Brexit effect boosts subscriptions to Financial Times and gives Guardian website 'biggest ever traffic day'

The Brexit vote gave the Guardian its “biggest traffic day ever in all regions” and drove digital subscriptions to the Financial Times up by 600 per cent.

The result of the EU referendum on Friday might have left the political elite in turmoil but it was a boon to publications that devoted coverage to the historic decision.

There were more than 17m unique visitors to on 24 June, almost 3m higher than the previous largest recorded number, and 77m page views.

Meanwhile at the FT, thanks to a targeted marketing plan that included dropping its paywall for 24 hours on polling day last week, digital subscriptions were said to be up 600 per over the course of the weekend (compared to an average weekend).

Speaking to Digiday, the FT’s chief commercial officer Jon Slade said: “We dialled up our marketing on a real-time basis. We were looking at buying patterns, opportunities in social, and spending our marketing budgets in pretty aggressive ways in an attempt to try and dominate a story.”

He added: “Very quickly, there became a clear sense that what people wanted was clarity and journalism they could trust.

“So rather than just sit back and watch the site traffic rise, we wanted to also bring our business model to bear. We found the most dynamic way to do that was to get our marketing department to act like a newsroom: what’s happening, what’s our response to it — get stuck in.”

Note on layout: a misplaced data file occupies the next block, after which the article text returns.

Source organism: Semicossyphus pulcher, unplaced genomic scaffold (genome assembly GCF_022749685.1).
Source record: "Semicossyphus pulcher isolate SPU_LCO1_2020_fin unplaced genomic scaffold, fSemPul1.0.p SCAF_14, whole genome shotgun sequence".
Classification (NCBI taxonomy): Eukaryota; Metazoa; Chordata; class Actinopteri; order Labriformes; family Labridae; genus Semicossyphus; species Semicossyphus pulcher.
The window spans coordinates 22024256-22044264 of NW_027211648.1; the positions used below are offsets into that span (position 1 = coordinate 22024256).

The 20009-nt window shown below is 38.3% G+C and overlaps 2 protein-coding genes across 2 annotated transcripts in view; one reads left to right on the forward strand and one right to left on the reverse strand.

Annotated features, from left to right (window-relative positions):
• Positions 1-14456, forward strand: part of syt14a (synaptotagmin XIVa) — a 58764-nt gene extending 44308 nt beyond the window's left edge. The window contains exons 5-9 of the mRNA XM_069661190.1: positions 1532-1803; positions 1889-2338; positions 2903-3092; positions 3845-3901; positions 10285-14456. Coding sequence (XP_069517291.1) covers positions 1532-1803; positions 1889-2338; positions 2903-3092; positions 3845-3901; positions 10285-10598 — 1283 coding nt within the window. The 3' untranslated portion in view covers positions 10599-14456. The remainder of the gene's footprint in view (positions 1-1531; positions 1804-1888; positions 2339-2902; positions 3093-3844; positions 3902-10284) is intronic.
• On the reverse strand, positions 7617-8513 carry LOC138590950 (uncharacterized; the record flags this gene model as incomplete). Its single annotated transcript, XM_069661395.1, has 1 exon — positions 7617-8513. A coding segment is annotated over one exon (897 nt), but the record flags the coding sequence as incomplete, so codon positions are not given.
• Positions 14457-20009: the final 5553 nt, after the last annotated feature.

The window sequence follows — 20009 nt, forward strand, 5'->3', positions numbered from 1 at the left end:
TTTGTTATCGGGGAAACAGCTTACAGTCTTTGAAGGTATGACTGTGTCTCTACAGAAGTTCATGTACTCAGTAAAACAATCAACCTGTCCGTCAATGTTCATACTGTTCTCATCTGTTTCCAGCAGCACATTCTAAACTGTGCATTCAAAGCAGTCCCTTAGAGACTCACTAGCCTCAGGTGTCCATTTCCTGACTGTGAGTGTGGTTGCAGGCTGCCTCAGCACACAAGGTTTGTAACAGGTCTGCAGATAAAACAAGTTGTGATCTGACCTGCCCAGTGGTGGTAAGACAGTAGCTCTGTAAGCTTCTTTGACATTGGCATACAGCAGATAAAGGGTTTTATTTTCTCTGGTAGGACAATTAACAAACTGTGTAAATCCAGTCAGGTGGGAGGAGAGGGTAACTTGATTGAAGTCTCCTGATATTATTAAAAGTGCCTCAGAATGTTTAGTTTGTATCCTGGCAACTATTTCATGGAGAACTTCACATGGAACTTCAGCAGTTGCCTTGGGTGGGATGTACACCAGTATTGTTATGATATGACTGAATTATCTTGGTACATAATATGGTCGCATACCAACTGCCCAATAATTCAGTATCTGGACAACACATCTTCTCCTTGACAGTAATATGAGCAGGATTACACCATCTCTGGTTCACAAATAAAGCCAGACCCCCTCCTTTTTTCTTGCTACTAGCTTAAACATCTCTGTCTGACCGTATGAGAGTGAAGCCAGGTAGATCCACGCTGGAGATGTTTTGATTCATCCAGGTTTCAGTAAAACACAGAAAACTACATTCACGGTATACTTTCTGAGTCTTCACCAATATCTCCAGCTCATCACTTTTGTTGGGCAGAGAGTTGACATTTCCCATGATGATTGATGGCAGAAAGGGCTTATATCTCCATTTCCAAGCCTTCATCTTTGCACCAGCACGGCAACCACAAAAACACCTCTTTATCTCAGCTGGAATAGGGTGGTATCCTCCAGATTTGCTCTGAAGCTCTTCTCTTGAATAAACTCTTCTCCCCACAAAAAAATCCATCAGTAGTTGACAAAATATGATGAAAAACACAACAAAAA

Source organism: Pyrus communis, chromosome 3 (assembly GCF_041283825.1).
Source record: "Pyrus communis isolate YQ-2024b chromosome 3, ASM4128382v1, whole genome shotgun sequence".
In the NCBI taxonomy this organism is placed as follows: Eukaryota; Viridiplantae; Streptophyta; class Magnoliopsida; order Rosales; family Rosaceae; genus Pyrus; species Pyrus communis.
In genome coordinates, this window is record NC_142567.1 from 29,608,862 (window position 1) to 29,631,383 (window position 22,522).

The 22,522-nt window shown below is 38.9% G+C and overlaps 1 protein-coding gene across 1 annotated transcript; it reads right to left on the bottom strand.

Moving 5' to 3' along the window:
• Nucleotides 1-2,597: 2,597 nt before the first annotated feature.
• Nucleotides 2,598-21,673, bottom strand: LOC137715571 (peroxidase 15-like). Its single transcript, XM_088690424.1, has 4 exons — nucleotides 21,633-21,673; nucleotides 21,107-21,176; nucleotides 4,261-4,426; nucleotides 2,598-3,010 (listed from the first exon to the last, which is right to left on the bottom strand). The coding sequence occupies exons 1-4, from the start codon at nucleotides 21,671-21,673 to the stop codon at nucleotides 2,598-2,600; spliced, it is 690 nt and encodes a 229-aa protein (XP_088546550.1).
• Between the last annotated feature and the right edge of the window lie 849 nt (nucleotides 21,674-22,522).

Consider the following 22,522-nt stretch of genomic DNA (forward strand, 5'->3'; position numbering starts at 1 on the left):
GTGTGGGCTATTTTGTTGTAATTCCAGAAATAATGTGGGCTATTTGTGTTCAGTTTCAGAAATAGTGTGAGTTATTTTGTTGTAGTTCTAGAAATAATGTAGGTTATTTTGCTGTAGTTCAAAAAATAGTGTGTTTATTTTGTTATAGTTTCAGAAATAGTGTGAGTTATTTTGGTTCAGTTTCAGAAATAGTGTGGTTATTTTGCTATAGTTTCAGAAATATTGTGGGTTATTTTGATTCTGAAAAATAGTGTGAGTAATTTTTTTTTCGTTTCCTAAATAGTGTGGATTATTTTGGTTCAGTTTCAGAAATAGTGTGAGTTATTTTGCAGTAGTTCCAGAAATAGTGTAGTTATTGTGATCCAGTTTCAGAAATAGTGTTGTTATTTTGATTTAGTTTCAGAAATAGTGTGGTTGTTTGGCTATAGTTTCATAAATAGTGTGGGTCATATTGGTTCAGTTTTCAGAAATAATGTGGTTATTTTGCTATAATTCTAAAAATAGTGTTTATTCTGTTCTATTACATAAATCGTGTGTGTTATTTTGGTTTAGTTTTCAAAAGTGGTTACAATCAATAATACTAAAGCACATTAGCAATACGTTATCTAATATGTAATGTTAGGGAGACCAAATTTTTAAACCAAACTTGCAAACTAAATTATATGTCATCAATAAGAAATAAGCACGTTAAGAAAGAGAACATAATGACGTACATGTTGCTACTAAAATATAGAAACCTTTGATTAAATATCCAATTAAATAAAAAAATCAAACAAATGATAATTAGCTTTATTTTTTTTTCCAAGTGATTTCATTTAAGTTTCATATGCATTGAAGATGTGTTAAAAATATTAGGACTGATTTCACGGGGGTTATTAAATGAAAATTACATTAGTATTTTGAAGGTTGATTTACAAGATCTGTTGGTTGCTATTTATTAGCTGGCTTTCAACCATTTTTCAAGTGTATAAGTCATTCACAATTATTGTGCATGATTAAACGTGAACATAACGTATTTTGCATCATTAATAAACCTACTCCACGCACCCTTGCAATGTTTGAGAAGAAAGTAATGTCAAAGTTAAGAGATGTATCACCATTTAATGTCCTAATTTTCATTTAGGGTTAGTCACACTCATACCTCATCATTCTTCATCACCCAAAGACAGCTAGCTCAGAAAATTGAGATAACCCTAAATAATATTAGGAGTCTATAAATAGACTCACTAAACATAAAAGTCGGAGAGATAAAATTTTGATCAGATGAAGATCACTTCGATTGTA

The publication’s Brexit poll tracker is now its most popular ever piece of journalism, according to a spokesperson, who said it attracted nearly 4m page views.

The Guardian’s interactive results tracker, which enabled readers to see how their area voted, was one of its most popular pieces with more than 10m page views.

Since the UK went to the polls on Thursday 23 June, the website has run more than 550 pieces of coverage on the referendum attracting more than 115m page views in total.

Downloads of the Guardian’s app over the 24 and 25 June rose by 162 per cent compared to the same time the previous week.

Katharine Viner, editor-in-chief, Guardian News & Media said: “In a time of anxiety and confusion people turned to the Guardian, in greater numbers, in greater depth, and for longer, than ever before.

“We’re proud to have been able to provide those readers with clear, well-sourced, calm and accessible journalism, and will continue to do so as we enter uncharted waters in the weeks and months ahead.”



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